Floyd–Hoare-style imperative verification5, 7 to reason about
those complexities while ignoring concurrency. To simplify
reasoning about concurrency, we impose a machine-checked
reduction-enabling obligation on the implementation. Finally,
we structure our protocols using always-enabled actions
(Section 4) to greatly simplify liveness proofs.
To illustrate IronFleet’s applicability, we have built and
proven correct two rather different distributed systems:
IronRSL, a Paxos-based12 replicated-state-machine library,
and IronKV, a sharded key-value store. All IronFleet code is
IronRSL, our first application, has a complex implementation including many details often omitted by prior work, such
as state transfer, log truncation, dynamic view-change timeouts, batching, and a reply cache. We prove full functional
correctness and the key liveness property: if the network is
eventually synchronous for a live quorum of replicas, then clients that persist in sending requests eventually get replies.
Unlike IronRSL, which uses distribution for reliability,
IronKV uses it for improved throughput by moving “hot”
keys to dedicated machines. For IronKV, we prove complete
functional correctness and an important liveness property:
if the network is fair then the reliable-transmission component eventually delivers each message.
While verification rules out a host of problems, it is not
a panacea. IronFleet’s correctness relies on several assumptions (Section 2. 4). Also, verification requires more up-front
development effort: the automated tools we use fill in many
low-level proof steps automatically, but still require considerable assistance from the developer. Finally, we focus on
verifying newly written code in Dafny, a verification-friendly
language (Section 2. 2), rather than verifying existing code.
2. BACKGROUND AND ASSUMPTIONS
We briefly describe the existing verification techniques that
IronFleet draws upon, as well as our assumptions.
2. 1. State machine refinement
State machine refinement11 is often used to reason about dis-
2. 2. Floyd–Hoare verification
tributed systems. 1, 8, 18 The developer describes the desired
system as a simple abstract state machine with potentially
infinitely many states and with nondeterministic transition
predicates. She then creates a series of increasingly com-
plex (but still declarative) state machines, and proves that
each one refines the one “above” it (Figure 1). State machine
L refines H if each of L’s possible behaviors, that is, each
(potentially infinite) sequence of states the machine may
visit, corresponds to an equivalent behavior of H. State
machine refinement in a distributed-system context (e.g.,
TLA-style refinement13) typically considers declarative speci-
fications, not imperative code.
Many program verification tools support Floyd–Hoare style5, 7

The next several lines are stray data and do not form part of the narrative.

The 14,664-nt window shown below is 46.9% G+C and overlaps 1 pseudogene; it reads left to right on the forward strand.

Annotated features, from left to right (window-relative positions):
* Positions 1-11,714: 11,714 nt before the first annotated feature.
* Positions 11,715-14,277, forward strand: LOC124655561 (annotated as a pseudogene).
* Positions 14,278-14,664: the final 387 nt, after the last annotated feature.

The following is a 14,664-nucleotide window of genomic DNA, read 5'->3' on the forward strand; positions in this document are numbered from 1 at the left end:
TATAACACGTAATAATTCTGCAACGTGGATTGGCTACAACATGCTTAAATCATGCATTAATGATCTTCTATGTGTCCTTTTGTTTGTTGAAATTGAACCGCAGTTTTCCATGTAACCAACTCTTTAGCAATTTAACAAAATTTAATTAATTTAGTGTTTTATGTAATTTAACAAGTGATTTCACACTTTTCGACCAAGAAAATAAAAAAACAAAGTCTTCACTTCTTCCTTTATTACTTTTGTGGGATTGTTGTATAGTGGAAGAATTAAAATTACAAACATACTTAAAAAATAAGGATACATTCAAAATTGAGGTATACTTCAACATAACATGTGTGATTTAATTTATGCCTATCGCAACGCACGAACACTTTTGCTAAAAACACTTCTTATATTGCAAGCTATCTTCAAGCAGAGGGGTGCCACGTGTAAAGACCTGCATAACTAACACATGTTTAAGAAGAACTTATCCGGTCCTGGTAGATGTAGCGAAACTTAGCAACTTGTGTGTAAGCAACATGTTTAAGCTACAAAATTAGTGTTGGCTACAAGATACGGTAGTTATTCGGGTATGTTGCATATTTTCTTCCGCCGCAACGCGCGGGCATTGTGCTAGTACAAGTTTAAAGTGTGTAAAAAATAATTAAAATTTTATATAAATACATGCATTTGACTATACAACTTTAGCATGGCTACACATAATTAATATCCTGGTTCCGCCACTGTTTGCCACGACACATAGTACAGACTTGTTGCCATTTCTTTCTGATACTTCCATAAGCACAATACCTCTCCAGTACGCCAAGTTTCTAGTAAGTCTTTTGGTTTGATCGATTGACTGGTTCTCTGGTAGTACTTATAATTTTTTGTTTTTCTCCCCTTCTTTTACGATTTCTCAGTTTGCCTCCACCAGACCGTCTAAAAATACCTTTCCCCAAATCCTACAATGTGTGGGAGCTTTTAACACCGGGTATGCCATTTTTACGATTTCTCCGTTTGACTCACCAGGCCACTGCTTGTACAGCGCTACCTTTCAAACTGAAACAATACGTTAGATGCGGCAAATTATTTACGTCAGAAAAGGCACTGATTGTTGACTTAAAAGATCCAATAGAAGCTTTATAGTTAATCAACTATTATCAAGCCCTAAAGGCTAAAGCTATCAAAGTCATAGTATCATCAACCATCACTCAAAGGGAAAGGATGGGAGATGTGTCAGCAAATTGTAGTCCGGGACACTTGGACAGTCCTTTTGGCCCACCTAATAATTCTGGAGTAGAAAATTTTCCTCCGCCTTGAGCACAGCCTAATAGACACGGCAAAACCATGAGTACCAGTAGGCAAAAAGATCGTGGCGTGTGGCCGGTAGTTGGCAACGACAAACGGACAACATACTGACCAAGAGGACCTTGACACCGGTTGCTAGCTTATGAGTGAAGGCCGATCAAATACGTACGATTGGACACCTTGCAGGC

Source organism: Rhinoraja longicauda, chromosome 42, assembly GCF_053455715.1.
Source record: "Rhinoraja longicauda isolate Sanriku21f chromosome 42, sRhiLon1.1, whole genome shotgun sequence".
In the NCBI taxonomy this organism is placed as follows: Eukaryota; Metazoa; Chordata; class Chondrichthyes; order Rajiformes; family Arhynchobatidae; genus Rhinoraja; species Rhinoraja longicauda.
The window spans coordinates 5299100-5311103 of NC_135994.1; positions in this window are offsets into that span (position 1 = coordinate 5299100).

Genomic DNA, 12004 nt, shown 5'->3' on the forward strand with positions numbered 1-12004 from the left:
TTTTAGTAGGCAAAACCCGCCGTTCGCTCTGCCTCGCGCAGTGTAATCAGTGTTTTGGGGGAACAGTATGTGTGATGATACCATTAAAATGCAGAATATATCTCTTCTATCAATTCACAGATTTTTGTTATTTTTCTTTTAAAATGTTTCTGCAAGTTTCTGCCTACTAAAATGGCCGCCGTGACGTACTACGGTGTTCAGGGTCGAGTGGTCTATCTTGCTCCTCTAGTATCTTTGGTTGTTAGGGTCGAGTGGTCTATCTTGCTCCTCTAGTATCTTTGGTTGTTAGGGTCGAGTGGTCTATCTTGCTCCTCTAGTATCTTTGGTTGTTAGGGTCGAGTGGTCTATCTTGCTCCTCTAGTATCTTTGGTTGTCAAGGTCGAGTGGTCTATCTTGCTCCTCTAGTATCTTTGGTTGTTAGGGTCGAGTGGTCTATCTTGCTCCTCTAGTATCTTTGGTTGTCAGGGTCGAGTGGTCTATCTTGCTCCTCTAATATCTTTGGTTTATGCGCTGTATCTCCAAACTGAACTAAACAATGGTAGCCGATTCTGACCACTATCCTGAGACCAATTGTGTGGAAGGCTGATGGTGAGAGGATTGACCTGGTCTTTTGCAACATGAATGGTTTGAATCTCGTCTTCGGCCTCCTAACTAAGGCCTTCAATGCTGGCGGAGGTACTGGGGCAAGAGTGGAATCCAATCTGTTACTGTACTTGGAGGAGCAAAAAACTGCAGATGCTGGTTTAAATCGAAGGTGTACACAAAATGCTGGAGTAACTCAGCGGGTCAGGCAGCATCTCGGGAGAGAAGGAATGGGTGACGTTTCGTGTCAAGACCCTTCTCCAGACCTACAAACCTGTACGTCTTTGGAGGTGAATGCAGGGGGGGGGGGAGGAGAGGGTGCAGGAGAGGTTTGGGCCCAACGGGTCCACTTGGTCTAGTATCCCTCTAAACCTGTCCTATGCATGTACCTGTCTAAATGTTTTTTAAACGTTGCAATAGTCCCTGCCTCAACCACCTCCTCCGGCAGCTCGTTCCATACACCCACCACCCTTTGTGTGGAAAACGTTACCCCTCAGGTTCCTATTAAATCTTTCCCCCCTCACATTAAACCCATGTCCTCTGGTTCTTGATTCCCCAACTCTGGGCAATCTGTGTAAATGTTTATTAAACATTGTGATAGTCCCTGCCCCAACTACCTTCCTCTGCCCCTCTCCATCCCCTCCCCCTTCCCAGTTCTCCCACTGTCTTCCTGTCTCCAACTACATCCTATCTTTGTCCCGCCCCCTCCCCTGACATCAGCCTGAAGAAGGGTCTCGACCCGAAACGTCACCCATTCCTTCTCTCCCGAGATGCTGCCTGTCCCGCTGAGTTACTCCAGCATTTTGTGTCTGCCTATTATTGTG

first-order predicate logic reasoning about imperative programs. That is, the programmer annotates a program with
assertions about the program’s state, and the verifier checks
that the assertions hold for all possible program inputs. For
example, the code in Figure 2 asserts a condition about its
input via a precondition and asserts a condition about its output via a postcondition.
We use Dafny, 14 a high-level language that automates verification via the Z32 SMT solver. This enables it to fill in many
low-level proofs automatically; for example, it easily verifies
the program in Figure 2 for all possible inputs x without any
However, many proposition classes are not decidable in
general, so Z3 uses heuristics. For example, propositions
involving universal quantifiers (∀) and existential quantifiers
(∃) are undecidable. Thus, it is possible to write correct code
in Dafny that the solver nevertheless cannot prove automatically. In such cases, the developer may insert annotations to
guide the verifier’s heuristics to a proof.
Once a program verifies, Dafny compiles it to C# and has
the .NET compiler produce an executable. Other languages
(e.g., C++) are currently unsupported, but it would be possible to compile Dafny to them to, for example, simplify integration with existing code. Our previous work6 shows how to
compile Dafny to verifiable assembly to avoid depending on
the Dafny compiler, .NET, and Windows.
Like most verification tools, Dafny only considers one
single-threaded program, not a collection of concurrently
executing hosts. Indeed, some verification experts estimate
that the state-of-the-art in concurrent program verification
lags that of sequential verification by a decade. 19
2. 3. Temporal logic of actions (TLA)
Temporal logic and its extension TLA11 are standard tools
for reasoning about safety and liveness. Temporal logic
formulas are predicates about the system’s current and future
states. The simplest type of formula ignores the future; for
example, a formula P could be “host h holds the lock now.”
Other formulas involve the future; for example, ◊P means
P eventually holds, and P means P holds now and forever.
Thus, ∀h ∈ Hosts: ◊P means that for any host, it is always
true that h will eventually hold the lock.
H0 H1 H2 H3 H4
L0 L1 L2 L3 L4 L5 L6 L7
Figure 1. State machine refinement. The low-level state machine
behavior L0…L7 refines the high-level behavior H0…H4. Each
low-level state corresponds to a high-level state; for each such
correspondence, shown as a dashed line, the two states must satisfy
the spec’s refinement conditions. Each low-level step maps to one
high-level step (e.g., L0→L1 maps to H0→H1) or no high-level steps
(e.g., L2→L3). method halve(x:int) returns (y:int) requires x > 0;
ensures y < x;
y := x / 2;
Figure 2. Simple Floyd–Hoare verification example.